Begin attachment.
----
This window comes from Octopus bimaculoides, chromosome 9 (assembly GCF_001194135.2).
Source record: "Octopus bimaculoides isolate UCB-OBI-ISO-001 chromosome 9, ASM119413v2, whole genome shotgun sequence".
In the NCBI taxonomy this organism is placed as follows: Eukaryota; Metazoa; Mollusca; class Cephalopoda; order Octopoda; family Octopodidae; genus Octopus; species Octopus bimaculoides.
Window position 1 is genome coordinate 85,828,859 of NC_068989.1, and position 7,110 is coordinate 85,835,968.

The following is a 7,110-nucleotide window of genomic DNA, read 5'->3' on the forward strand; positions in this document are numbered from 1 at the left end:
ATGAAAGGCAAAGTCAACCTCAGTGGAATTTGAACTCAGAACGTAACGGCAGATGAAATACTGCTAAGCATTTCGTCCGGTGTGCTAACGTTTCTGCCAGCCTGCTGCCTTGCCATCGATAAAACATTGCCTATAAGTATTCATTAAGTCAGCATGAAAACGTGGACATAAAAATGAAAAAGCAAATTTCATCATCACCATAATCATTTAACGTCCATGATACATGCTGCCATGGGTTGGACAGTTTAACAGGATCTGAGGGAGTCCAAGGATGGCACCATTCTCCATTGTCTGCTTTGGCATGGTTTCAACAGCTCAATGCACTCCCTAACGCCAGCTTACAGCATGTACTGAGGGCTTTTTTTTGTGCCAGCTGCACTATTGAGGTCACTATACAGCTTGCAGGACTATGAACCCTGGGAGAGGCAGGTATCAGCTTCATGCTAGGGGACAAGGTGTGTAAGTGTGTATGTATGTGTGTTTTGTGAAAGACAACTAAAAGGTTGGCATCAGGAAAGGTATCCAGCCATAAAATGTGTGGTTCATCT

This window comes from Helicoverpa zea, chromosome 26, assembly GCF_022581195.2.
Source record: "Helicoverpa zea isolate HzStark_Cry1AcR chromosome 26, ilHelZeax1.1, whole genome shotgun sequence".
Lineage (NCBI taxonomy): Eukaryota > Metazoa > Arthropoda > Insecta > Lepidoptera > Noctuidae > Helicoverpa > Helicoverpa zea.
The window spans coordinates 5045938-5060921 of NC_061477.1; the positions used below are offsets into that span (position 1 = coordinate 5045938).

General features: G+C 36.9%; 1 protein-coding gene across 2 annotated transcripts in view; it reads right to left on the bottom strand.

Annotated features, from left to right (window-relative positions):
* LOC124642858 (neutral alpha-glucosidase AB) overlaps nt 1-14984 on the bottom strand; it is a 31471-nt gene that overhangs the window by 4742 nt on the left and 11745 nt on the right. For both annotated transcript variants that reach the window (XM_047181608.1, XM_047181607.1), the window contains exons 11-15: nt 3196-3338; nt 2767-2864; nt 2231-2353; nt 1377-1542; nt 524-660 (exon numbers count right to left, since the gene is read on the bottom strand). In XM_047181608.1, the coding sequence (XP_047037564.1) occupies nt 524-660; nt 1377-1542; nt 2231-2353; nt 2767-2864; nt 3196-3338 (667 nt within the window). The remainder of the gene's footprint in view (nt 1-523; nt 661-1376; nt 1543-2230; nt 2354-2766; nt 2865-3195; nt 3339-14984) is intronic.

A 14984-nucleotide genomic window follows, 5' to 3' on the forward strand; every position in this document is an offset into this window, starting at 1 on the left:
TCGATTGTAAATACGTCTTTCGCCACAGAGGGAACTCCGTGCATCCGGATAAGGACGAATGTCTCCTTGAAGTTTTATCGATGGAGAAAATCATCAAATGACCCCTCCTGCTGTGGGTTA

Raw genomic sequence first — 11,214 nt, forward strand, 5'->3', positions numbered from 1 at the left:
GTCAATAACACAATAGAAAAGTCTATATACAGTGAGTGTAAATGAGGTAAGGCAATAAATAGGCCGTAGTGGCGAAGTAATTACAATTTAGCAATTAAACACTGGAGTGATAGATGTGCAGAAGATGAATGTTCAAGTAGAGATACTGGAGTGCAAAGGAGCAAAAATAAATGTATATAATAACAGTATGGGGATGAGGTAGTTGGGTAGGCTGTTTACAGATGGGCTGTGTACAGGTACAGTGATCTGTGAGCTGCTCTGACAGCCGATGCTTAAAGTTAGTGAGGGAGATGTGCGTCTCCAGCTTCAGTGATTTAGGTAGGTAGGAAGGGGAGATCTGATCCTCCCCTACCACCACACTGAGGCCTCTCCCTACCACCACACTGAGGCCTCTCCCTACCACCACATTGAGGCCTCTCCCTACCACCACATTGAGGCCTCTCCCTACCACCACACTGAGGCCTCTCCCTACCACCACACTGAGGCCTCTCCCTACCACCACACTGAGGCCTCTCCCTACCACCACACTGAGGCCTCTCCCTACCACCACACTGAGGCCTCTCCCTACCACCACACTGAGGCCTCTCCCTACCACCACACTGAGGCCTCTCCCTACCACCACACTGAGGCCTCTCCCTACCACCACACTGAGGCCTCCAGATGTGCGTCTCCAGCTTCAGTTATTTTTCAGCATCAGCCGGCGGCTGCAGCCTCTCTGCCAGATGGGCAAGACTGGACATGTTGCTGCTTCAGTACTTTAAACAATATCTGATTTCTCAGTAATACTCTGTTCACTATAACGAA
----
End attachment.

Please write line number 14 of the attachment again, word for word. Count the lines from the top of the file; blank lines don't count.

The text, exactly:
A 14984-nucleotide genomic window follows, 5' to 3' on the forward strand; every position in this document is an offset into this window, starting at 1 on the left: